Journal article

Diastolic dysfunction is more apparent in STZ-induced diabetic female mice, despite less pronounced hyperglycemia

Chanchal Chandramouli, Melissa E Reichelt, Claire L Curl, Upasna Varma, Laura A Bienvenu, Parisa Koutsifeli, Antonia JA Raaijmakers, Miles J De Blasio, Cheng Xue Qin, Alicia J Jenkins, Rebecca H Ritchie, Kimberley M Mellor, Lea MD Delbridge



Diabetic cardiomyopathy is a distinct pathology characterized by early emergence of diastolic dysfunction. Increased cardiovascular risk associated with diabetes is more marked for women, but an understanding of the role of diastolic dysfunction in female susceptibility to diabetic cardiomyopathy is lacking. To investigate the sex-specific relationship between systemic diabetic status and in vivo occurrence of diastolic dysfunction, diabetes was induced in male and female mice by streptozotocin (5x daily i.p. 55 mg/kg). Echocardiography was performed at 7 weeks post-diabetes induction, cardiac collagen content assessed by picrosirius red staining, and gene expression measured using qPCR. The..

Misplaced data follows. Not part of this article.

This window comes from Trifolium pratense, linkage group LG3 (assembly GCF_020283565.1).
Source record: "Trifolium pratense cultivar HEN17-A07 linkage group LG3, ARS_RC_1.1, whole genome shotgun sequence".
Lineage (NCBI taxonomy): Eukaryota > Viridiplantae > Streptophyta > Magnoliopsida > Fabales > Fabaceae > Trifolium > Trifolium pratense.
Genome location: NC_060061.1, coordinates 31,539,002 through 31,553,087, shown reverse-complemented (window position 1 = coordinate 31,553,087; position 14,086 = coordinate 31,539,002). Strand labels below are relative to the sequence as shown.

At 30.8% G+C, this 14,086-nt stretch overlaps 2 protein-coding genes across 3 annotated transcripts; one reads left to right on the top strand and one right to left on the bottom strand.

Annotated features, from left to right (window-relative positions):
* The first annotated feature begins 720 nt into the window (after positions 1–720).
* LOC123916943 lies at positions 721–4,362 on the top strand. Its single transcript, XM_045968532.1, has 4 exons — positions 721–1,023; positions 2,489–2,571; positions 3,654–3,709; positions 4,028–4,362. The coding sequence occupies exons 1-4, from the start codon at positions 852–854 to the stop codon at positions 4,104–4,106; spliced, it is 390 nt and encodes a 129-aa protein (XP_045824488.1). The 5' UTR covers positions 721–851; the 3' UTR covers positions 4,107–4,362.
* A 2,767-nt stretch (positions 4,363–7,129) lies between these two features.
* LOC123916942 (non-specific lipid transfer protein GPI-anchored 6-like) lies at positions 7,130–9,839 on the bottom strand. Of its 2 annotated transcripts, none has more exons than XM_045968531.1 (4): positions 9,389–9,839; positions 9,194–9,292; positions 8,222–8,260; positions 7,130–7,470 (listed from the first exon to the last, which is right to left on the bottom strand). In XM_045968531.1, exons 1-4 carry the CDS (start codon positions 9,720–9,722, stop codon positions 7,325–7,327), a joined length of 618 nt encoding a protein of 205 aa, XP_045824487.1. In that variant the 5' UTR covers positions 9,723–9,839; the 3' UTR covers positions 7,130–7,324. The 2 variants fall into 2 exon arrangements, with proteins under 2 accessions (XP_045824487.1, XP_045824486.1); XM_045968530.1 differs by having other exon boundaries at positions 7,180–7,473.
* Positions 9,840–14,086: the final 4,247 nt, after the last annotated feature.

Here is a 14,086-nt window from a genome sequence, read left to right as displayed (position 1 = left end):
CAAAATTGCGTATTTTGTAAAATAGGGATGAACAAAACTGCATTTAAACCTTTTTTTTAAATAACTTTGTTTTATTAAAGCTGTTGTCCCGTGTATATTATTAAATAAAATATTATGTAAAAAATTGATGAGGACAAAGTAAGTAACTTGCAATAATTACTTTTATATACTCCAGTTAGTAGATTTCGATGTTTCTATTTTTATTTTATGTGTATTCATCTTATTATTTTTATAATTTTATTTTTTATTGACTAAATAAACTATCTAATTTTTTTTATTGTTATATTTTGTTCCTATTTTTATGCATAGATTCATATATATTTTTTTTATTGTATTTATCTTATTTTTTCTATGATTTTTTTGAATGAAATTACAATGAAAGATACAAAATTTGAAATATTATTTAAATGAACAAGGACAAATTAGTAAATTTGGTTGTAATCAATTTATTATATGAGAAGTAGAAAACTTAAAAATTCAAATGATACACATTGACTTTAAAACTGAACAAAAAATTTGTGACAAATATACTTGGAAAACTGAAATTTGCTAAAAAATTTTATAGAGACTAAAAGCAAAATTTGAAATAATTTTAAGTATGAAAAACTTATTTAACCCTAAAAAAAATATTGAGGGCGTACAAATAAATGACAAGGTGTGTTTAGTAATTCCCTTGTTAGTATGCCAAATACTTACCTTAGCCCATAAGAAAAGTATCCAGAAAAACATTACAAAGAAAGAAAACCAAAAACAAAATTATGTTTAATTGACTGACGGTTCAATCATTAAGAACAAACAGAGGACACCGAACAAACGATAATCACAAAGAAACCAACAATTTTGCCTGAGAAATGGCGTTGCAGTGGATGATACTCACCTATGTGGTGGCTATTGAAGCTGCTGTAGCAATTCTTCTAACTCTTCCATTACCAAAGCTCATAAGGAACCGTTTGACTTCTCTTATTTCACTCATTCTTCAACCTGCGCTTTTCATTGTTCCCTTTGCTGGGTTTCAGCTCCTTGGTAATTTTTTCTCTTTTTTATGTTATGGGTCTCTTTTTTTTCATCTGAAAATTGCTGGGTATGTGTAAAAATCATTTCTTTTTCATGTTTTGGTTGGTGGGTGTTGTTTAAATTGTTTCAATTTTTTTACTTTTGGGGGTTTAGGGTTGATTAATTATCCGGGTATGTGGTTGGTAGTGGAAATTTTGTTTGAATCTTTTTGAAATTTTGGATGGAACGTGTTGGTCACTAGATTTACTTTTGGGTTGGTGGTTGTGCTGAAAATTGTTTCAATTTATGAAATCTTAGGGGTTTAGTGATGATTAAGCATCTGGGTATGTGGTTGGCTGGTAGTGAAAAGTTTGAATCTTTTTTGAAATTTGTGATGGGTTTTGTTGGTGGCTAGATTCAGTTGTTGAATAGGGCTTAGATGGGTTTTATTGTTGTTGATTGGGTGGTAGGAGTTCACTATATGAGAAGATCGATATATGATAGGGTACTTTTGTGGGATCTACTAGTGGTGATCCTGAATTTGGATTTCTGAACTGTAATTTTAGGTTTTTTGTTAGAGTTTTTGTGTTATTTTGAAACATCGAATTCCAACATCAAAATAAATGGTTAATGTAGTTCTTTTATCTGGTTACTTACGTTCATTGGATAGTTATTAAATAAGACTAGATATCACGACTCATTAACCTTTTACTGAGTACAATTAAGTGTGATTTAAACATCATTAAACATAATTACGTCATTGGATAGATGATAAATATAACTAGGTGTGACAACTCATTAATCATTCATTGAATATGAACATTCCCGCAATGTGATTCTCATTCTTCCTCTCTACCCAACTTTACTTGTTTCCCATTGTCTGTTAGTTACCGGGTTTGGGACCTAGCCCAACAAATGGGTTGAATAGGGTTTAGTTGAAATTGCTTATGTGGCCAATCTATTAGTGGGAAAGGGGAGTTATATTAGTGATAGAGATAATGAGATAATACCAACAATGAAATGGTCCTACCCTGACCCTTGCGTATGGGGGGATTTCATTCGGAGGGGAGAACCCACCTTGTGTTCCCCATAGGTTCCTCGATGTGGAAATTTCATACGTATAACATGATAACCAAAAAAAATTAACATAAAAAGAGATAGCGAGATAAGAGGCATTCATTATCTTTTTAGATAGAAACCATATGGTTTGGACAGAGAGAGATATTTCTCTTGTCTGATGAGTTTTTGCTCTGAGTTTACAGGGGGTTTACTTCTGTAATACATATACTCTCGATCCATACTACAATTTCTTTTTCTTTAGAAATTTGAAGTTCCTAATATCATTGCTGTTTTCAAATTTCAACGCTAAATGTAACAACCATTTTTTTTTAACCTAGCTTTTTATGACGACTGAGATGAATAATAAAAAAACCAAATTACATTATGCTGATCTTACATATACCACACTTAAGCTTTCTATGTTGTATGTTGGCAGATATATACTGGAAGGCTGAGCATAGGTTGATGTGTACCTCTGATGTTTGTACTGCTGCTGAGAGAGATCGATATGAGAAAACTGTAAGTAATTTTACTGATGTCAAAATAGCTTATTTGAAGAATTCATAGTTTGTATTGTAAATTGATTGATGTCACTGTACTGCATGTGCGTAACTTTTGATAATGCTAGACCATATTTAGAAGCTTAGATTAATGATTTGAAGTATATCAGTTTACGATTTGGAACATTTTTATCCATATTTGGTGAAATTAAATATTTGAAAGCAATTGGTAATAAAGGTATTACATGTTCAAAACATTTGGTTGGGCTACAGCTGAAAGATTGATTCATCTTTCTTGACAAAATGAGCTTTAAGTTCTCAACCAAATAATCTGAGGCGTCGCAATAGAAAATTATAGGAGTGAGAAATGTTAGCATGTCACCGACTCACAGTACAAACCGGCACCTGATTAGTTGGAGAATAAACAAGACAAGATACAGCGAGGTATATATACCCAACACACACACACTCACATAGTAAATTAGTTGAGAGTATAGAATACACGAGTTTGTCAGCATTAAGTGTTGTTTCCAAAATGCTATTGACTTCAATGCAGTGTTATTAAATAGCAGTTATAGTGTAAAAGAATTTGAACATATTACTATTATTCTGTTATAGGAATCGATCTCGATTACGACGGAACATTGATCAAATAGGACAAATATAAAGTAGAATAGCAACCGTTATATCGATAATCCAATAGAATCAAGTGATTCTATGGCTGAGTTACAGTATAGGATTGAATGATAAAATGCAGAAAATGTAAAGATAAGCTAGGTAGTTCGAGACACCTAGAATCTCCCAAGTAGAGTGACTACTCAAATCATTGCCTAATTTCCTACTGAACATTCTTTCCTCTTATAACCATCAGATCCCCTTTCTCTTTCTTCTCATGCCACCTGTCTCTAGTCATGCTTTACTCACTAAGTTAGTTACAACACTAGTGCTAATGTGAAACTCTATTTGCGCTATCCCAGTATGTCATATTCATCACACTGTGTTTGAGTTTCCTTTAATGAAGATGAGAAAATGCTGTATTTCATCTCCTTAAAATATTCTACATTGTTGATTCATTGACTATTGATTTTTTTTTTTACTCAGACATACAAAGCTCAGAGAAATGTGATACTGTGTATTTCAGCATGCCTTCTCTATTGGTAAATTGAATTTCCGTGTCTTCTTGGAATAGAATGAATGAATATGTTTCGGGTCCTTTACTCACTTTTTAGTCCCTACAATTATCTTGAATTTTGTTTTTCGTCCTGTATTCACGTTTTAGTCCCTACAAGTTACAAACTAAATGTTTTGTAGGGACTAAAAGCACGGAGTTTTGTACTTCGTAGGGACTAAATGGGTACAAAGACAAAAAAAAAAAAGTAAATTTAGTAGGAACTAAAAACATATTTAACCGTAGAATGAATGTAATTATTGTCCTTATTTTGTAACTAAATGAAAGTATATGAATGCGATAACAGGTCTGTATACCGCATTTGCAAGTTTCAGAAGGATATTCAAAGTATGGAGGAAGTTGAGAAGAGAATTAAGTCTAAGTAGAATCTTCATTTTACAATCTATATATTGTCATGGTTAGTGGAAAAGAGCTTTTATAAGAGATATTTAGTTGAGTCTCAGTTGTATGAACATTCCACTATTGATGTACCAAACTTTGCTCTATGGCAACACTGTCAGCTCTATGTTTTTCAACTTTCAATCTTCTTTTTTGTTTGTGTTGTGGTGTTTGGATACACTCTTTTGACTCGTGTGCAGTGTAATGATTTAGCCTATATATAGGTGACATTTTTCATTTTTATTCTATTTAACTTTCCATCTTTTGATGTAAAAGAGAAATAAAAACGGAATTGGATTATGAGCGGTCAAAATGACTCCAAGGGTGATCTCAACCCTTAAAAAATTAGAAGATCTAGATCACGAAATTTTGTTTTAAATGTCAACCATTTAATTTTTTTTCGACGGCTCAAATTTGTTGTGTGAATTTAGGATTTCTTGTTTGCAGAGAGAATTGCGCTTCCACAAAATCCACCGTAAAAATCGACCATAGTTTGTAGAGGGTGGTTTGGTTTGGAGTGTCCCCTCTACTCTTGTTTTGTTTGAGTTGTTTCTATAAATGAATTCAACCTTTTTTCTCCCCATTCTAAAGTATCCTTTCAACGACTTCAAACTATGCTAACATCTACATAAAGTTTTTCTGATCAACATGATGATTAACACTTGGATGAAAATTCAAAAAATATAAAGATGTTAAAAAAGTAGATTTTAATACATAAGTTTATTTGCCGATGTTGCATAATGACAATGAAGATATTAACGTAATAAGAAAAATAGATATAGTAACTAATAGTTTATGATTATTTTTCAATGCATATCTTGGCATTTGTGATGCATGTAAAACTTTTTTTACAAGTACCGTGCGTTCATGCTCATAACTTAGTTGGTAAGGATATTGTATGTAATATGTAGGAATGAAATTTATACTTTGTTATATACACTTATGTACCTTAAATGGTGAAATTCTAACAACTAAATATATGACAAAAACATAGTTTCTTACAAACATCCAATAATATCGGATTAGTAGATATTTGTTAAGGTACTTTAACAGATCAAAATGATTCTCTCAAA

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Awarded by National Health and Medical Research Council of Australia (NHMRC)

Awarded by NHMRC Peter Doherty Fellowship

Awarded by NHMRC Senior Research Fellowship

Funding Acknowledgements

The technical expertise from the Biomedical Histology Facility, and assistance in tissue collection from Gabriel Bernasochi, Brendan Ma, and Johannes Janssens is acknowledged. This work was supported by a National Health and Medical Research Council of Australia (NHMRC) project grant (APP1027865) and the Diabetes Australia Research Trust. MER is the recipient of an NHMRC Peter Doherty Fellowship (GNT0628841) and RHR is the recipient of an NHMRC Senior Research Fellowship (ID1059960).